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Machining Fundamentals for CNC

I thought this would be a great place to do a quick talk on Tool Offset.  Tool Offset is the amount you must “Offset” the tool while machining.  For example, the tool paths that we created in CAM are ...

I thought this would be a great place to do a quick talk on Tool Offset.  Tool Offset is the amount you must “Offset” the tool while machining.  For example, the tool paths that we created in CAM are located in the dead center of the tool unless you do something about it. Most times you set the tool offset in your CAM program, but sometimes you might have to do it during the machining phase, depending on your machine. 

What if you had a one-inch diameter tool, we will use an end mill in this example, and you needed to take off .25” around the perimeter of a 5” by 5” block of aluminum?  Without tool offset, the tool path would be around the perimeter of the block.  The end mill would take off half of its diameter or .5” inches.  You need to offset the tool so this does not happen.  In this case you would offset the tool outside of the block by .25”, then the end mill would take off .25” of material.

Zeroing the machine outWhen beginning your machining, you always need to zero out the machine.  You need to let the control software know that this is going to be the starting point for the whole project.  When “Zeroing” out the machine, a lot of the time you will use an edge finder when milling.  Most times in plasma cutting, you will just pick your starting point on the steel and begin the program there.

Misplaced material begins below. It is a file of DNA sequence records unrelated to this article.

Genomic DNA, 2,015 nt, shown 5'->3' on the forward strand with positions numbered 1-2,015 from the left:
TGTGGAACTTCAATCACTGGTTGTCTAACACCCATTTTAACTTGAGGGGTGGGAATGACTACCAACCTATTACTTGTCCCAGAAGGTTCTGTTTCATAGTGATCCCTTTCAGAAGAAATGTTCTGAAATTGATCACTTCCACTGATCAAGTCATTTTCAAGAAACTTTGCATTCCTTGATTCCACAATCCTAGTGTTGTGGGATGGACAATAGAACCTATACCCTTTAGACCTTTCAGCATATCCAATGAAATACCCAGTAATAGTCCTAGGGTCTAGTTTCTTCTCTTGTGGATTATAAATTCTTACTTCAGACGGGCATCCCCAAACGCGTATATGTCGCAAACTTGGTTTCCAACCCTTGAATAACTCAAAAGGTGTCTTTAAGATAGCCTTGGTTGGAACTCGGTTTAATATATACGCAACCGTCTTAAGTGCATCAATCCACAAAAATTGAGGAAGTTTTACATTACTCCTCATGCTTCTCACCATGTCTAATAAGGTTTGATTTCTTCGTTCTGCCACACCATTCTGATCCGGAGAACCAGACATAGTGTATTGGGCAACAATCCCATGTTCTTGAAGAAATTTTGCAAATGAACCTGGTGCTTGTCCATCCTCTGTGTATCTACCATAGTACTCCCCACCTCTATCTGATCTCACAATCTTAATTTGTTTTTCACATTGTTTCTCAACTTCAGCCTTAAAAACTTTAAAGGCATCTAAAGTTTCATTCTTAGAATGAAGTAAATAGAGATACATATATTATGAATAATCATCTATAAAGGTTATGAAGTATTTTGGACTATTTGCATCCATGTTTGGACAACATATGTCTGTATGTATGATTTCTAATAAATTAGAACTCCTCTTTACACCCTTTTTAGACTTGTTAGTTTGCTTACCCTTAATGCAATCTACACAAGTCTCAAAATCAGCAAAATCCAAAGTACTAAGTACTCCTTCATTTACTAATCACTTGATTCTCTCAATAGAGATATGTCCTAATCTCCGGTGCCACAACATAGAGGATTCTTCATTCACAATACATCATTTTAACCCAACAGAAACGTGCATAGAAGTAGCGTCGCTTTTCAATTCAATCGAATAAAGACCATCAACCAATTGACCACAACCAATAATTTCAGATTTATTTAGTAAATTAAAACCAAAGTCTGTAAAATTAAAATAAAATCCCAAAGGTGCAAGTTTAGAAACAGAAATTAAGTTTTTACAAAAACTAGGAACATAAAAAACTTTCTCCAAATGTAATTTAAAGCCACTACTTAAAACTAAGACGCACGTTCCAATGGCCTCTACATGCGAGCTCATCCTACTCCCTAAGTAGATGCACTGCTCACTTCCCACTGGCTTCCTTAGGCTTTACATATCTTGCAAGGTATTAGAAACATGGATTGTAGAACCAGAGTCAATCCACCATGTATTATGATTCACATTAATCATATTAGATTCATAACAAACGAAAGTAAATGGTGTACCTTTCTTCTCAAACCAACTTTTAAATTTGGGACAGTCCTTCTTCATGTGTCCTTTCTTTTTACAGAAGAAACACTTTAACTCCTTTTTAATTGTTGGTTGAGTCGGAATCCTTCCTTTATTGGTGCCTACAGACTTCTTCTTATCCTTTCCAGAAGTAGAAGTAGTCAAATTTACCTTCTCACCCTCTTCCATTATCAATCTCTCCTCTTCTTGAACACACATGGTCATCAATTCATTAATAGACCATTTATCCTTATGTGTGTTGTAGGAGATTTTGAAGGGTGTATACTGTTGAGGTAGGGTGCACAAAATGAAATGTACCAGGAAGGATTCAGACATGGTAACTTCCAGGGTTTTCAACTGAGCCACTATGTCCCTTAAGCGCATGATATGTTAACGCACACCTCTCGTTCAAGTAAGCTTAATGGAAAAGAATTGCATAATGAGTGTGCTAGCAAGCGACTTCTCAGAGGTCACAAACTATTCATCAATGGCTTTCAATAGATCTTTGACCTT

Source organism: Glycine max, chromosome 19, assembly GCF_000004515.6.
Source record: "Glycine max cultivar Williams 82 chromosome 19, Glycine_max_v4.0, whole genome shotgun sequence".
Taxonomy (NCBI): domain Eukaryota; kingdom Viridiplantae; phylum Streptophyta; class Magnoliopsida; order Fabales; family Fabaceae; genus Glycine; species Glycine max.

The final “Part”Parts are the outcome of your work.  That is unless you are making artistic pieces.  Parts need to be made to specification.  Most often machinists will check their parts as they come out of the CNC Machine they are running.  Many timesFeature Articles, they will use a go/no-go gauge.  With a go/no-go gauge they can quickly check out the critical dimension of the part and reload the machine.

Chips?Machinist call the material being removed “Chips.”  This is because most things that are machined are metal and they come off the part in chip form.  Chips can be very sharp and dangerous.  You have to be very aware of where they are flying as they are being removed.  Quite a few machines will have enclosures around them to block these chips from flying around.

Source: Free Articles from ArticlesFactory.com

ABOUT THE AUTHOR


Ivan is active in CNC Machining and G Code. Compucarve is one of his expertise.



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